"I n-never thought of that before. Of course you're right—I ought to have thought of it—even from the point of view of a psychologist."

"I don't think it's anything to do with any 'ologists at all. It's just common sense. Louis, I've been thinking a lot this week. You know, when father used to get—ill—no, drunk (Why should I be afraid to tell the truth, in spite of your sneers about poor father?) I was too wee to know very much. But knowing him as I do, I'm certain he tried and tried again. After mother died he left whisky alone, though he still had it in the house. He took to reading philosophy instead. You see, he was not like you. There was a hardness, a bravery in him that you haven't got. You have cussedness instead and cussedness is a thing you can never be sure of. You see," she went on, flushing a little, and suddenly tossing her head proudly, "you don't understand this, and it may sound most appalling snobbishness to you. But my father's people have always been rulers—little kings—fighters, while yours have been just ordinary, protected folk. My people have had to fight for everything, even their food, their lands, their home. Yours have had shops and investments and policemen round every corner—there is a difference—Louis, am I offending you?" she asked anxiously.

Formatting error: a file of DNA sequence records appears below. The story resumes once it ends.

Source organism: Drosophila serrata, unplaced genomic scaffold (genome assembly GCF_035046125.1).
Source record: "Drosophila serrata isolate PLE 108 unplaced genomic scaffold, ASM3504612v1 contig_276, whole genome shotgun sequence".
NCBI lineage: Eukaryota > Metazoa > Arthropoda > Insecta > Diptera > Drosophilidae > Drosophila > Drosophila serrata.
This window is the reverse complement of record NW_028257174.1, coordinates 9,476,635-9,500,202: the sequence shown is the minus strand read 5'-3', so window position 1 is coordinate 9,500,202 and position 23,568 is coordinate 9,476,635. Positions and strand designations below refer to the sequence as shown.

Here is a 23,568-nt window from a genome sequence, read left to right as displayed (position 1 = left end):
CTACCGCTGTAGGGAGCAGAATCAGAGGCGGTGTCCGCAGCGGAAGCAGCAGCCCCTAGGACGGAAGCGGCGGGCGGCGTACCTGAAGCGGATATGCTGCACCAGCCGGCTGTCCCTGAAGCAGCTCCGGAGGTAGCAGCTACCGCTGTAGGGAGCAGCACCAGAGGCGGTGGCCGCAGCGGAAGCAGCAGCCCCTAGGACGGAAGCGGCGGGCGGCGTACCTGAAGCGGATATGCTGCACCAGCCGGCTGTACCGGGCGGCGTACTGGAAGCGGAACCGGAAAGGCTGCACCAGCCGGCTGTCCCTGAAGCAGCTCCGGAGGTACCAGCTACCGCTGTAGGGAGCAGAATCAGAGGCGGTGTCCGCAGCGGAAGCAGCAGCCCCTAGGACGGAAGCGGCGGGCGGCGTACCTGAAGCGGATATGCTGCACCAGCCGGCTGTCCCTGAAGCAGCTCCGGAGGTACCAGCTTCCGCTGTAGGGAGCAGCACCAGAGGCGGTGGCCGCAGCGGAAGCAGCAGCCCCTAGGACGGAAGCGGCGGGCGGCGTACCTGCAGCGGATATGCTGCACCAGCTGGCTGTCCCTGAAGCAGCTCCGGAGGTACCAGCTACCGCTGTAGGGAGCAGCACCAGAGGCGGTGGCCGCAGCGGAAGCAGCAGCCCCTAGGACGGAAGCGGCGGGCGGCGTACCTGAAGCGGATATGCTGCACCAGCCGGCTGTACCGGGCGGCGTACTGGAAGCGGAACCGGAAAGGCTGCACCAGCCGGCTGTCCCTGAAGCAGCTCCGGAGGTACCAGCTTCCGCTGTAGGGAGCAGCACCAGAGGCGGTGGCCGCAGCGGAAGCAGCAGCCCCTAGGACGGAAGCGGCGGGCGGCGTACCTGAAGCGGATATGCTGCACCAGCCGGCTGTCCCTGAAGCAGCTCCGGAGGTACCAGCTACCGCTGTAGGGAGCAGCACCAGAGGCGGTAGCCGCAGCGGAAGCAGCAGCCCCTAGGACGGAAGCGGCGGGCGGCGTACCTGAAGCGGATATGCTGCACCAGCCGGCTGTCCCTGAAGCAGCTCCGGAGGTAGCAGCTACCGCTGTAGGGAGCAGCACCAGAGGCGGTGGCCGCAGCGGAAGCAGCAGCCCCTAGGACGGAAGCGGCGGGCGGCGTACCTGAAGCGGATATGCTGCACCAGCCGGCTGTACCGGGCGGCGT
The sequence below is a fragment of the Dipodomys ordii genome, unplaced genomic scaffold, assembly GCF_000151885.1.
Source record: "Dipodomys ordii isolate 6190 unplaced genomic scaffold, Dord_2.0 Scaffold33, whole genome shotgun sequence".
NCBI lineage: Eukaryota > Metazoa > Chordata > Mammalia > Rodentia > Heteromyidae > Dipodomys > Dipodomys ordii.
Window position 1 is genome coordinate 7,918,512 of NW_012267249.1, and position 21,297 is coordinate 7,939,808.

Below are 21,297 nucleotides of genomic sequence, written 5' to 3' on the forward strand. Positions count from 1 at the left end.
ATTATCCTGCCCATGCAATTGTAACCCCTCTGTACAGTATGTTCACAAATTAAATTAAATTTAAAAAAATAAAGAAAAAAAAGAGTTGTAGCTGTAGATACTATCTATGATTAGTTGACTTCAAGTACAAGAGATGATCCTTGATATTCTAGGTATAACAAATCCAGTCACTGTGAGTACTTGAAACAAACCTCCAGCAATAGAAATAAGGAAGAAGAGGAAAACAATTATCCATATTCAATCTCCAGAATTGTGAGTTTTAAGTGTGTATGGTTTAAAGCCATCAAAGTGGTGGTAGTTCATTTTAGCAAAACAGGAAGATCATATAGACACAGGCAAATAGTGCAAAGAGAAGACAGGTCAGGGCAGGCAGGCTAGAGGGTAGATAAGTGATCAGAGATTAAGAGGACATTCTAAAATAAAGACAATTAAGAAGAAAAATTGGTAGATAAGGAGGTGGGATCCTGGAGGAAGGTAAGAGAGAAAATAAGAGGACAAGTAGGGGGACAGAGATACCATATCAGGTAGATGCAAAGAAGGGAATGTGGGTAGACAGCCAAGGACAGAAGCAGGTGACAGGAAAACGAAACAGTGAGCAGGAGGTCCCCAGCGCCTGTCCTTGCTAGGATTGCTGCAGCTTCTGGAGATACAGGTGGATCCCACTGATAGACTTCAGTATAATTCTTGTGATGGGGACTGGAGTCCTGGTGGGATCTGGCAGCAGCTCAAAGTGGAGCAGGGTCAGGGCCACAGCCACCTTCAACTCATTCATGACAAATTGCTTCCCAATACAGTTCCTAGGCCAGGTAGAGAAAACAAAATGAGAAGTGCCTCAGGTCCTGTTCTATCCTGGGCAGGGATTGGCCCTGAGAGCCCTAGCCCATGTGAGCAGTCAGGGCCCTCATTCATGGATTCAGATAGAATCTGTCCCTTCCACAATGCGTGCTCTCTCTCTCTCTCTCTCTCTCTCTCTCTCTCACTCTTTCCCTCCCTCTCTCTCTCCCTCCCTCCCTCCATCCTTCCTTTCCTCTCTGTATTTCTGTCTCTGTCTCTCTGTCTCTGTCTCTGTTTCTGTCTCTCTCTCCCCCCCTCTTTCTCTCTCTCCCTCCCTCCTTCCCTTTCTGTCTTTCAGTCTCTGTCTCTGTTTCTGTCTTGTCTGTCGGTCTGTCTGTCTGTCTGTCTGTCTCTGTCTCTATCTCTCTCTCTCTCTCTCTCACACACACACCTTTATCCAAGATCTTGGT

"Go on!" he said hoarsely.

"Well, father tried. But trying wasn't any use. He read philosophy to get himself interested in something. But philosophy wasn't gripping enough. It seems we've all got to find something to anchor on, and it's different for almost everyone. That's where we can help each other by trying to understand each other's needs and offering suggestions. Like sailors do—with charts and things. All this philosophy of father's! It reminds me of a horse I saw once at Carlossie Fair. It had a most horrible ulcer on its shoulder and they'd tried to hide it up by plaiting its mane and tying it with a great heap of ribbons. That doesn't cure anything! You know there's a phrase we use often about people who are miserable—we say, 'Oh, he needs to be taken out of himself.' Isn't that a vivid way of putting it, if you stop to think?"